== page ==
Forget the flying car. In the future of our dreams, we want to be gliding around Jedi-style on hover bikes like the one currently in development by Aerofex, an aerospace company in Manhattan Beach.
In June last year Fairfax Media, publisher of this article, wrote about a similar hover bike a Sydney man was attempting to commercialise. But there was never any video available to prove it could hover.
Aerofex recently posted new video of its hovercraft gliding close to the ground over a crackly brown desert. The hovering action is provided by two ducted rotors on the underside of the vehicle that spin in opposite directions. A pilot controls the hover bike by leaning to the left and right, in much the same way a rider controls a bicycle.
In a caption accompanying the video, the company explains that it has added technology to keep dust and debris away from the pilot, which apparently has been a problem with rotored vehicles in the past.
The company has been working on its hover bike since at least 2008, according Aerofex’s flight log, which invites readers to follow along as the company makes improvements to the vehicle.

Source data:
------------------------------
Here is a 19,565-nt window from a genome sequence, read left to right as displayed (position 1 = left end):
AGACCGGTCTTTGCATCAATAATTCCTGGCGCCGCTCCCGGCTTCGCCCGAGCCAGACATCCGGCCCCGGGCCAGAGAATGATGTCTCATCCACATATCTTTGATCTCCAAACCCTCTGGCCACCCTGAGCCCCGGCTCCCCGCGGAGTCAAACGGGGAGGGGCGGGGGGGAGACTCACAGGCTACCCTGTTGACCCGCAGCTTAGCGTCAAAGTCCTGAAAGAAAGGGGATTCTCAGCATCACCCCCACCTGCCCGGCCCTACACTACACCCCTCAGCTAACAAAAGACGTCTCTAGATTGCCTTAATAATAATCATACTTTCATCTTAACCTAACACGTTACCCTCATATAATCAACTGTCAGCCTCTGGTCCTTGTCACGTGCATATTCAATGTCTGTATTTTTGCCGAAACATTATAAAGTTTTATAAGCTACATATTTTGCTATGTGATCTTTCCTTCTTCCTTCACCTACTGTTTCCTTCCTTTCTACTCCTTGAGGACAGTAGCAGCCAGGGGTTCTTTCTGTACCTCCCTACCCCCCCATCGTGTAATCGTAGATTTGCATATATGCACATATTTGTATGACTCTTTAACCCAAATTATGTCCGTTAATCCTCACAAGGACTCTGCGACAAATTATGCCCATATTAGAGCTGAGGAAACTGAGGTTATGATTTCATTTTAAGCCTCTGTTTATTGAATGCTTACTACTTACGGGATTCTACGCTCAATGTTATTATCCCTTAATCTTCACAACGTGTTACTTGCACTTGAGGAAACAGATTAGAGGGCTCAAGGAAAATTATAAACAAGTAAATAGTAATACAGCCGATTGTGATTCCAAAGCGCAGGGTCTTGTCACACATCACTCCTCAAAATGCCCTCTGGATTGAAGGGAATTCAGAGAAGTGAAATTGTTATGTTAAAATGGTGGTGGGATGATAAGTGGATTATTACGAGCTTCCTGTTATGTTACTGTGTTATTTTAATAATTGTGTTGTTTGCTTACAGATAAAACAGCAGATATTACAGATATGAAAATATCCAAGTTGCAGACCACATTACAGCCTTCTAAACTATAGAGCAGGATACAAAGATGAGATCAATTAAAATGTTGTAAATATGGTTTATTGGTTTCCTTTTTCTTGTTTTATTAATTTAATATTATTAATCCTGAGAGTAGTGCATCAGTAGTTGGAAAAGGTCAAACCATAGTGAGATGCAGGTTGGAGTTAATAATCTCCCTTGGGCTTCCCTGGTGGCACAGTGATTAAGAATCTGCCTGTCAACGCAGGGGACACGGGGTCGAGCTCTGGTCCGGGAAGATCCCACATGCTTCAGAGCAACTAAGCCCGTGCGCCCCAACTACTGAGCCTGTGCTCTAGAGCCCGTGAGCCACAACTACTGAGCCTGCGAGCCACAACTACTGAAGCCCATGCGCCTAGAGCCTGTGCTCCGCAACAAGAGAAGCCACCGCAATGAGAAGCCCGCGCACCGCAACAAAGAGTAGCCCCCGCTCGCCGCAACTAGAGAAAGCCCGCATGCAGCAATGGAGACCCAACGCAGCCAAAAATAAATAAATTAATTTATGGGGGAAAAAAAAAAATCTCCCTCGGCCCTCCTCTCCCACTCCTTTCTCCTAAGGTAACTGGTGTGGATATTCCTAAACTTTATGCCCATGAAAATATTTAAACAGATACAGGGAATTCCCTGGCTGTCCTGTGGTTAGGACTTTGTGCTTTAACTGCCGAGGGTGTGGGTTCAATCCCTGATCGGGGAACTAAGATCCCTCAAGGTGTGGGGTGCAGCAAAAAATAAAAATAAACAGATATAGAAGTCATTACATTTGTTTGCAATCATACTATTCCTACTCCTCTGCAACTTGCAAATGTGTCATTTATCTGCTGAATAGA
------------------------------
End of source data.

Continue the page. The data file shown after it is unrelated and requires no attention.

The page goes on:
Unfortunately, the company told Innovation News Daily that it has no plans to bring the vehicle to market any time soon. Instead, its concept vehicle is meant to be a test platform for new unmanned drones.
The Aerofex hovercraft is a new twist on an old idea, according to John M. Davis, a former technical director for the American Helicopter Society International, who said that the idea of hover vehicles has been bouncing around since the 1950s or ’60s.
Davis told the Los Angeles Times that while he applauds what Aerofex’s founder and chief technological officer Marc De Roche has accomplished, he wonders if it passes the “so what test.”
“It is a very fascinating vehicle to look at and watch operate, but can it find a really unique mission that warrants its full development,” Davis said. He adds that the physics of a hovercraft like Aerofex’s make it difficult for it to fly at high speeds or very high off the ground.
LA Times and Fairfax Media
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